Multiple mechanisms of theta rhythm generation in a model of the hippocampus
© Hummos and Nair 2015
Published: 18 December 2015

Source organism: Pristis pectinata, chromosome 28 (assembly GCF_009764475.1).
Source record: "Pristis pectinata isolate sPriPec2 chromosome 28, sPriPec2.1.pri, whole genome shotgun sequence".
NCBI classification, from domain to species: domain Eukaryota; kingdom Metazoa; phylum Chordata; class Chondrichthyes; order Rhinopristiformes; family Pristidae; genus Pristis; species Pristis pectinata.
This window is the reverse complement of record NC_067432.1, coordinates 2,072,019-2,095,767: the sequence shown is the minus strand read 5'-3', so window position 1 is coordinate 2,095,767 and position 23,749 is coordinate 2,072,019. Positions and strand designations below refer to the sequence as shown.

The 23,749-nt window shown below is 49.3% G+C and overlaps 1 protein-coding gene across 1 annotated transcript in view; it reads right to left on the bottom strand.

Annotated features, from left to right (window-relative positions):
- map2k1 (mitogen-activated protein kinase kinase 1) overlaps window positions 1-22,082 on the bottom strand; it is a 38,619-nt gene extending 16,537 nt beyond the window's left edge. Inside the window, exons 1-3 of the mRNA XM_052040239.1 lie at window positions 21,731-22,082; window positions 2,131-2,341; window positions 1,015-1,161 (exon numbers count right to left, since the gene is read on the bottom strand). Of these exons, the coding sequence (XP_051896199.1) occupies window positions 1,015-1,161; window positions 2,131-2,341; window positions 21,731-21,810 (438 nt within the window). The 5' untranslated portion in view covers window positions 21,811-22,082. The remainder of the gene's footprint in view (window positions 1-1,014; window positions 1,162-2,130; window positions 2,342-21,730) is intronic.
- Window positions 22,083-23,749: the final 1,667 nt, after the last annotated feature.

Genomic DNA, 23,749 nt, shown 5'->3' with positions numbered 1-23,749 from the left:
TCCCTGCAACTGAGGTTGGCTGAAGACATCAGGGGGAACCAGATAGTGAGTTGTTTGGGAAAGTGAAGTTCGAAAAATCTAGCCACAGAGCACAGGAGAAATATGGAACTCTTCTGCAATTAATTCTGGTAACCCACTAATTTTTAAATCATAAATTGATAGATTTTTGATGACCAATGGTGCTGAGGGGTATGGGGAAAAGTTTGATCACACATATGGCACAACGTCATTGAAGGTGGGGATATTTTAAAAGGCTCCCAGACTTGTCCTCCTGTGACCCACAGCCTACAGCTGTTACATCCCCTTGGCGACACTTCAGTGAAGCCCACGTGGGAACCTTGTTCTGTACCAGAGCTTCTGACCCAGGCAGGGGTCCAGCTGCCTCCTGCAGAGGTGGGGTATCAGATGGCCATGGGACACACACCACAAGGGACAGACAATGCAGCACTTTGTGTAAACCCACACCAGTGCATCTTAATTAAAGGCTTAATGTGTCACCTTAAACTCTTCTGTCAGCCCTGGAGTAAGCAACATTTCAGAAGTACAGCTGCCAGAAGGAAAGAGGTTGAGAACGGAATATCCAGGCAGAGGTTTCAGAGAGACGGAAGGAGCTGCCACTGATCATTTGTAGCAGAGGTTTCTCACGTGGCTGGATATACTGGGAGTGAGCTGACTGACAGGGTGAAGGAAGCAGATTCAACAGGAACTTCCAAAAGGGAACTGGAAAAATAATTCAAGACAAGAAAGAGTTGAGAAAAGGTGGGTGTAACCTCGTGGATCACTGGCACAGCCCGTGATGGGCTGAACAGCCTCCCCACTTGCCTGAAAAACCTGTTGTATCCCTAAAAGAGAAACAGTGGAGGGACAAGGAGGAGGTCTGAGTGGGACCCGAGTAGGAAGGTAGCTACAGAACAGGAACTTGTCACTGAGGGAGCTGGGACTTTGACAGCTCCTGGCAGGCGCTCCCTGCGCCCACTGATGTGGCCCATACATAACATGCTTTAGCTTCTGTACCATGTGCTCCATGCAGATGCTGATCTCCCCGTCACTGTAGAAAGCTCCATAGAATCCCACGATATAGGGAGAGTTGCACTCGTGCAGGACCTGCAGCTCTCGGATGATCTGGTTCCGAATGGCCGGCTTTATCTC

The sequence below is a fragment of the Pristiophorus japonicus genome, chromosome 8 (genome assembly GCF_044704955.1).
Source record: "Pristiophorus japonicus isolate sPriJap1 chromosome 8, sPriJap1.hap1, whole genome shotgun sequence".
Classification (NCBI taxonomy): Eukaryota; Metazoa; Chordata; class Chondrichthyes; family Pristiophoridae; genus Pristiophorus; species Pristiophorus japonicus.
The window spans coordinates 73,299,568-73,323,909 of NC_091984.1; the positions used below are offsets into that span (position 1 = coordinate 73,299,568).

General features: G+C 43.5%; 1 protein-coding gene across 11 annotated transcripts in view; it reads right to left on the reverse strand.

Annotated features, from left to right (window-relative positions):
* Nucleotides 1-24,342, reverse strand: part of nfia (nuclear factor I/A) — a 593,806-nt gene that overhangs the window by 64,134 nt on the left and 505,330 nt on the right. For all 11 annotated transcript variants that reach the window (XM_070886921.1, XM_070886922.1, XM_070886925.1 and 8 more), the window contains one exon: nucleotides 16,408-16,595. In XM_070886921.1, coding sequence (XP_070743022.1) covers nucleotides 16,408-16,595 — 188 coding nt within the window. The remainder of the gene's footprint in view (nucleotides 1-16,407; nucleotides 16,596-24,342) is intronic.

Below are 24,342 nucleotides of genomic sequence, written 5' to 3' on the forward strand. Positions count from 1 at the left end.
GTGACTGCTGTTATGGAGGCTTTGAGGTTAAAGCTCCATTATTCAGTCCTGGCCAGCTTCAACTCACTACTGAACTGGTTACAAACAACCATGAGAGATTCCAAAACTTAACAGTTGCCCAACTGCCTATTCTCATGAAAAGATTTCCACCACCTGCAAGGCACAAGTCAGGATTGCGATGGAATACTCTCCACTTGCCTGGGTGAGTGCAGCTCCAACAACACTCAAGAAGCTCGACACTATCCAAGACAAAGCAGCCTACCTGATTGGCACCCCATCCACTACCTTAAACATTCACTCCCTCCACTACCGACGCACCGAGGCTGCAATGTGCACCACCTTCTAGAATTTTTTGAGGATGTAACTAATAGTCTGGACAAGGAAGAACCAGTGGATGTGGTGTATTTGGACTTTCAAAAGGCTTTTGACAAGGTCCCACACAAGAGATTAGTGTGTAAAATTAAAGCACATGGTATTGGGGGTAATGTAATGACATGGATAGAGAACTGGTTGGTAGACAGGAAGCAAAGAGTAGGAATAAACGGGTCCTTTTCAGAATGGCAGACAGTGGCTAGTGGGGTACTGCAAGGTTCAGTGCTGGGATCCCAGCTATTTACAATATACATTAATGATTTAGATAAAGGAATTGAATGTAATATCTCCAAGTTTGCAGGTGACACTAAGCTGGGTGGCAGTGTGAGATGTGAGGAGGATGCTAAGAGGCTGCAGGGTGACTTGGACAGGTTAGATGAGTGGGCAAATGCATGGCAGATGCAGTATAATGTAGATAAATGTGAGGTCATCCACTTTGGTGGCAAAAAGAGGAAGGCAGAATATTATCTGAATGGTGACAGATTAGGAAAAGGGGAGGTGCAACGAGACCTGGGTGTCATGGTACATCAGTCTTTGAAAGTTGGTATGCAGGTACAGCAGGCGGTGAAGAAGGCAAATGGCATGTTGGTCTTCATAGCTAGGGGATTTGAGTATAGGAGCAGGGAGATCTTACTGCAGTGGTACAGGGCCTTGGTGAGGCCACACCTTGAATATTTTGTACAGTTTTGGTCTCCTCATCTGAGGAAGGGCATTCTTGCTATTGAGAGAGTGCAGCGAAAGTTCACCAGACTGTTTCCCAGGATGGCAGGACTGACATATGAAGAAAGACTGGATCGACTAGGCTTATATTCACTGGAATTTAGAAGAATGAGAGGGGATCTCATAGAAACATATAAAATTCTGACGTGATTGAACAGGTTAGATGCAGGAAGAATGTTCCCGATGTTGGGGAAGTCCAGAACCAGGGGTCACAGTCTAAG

Hippocampal theta oscillations (4-12 Hz) are consistently recorded during memory tasks and spatial navigation. While computational models suggested specific mechanisms for theta generation, experimental inactivation of these mechanisms did not disrupt theta, precluding definitive conclusions about their roles. We investigated this discrepancy using a biophysical model of the hippocampus that included several of the components implicated in rhythm generation, all constrained by prior experimental results. The CA3 network model included recurrently connected pyramidal cells, and inhibitory basket cells (BC) and oriens-lacunosum moleculare (OLM) cells. The model was developed by matching experimental results characterizing neuronal firing patterns, synaptic dynamics, short-term synaptic plasticity and the three-dimensional organization of the hippocampus. The model revealed four mechanisms that generated theta oscillations: intrinsic theta resonance of pyramidal cells, recurrent connections between them, coupling between OLM and pyramidal cells, and, as a novel finding, the correlated input from entorhinal cortex. Consistent with experimental results, inactivation of any single mechanism did not disrupt the rhythm. Another novel finding was that the low and high cholinergic states differentially recruited theta generating mechanisms. Atropine -sensitive and -resistant forms of theta, however, corresponded to theta generated during low and high levels of network excitation, respectively. These findings provided an alternative interpretation of the atropine-based classification of theta oscillations, and suggested that the theta rhythm is an intrinsic property of the network. Any experimental manipulation or brain state that enhances or suppresses excitation might also, therefore, non-specifically enhance or suppress theta oscillations.
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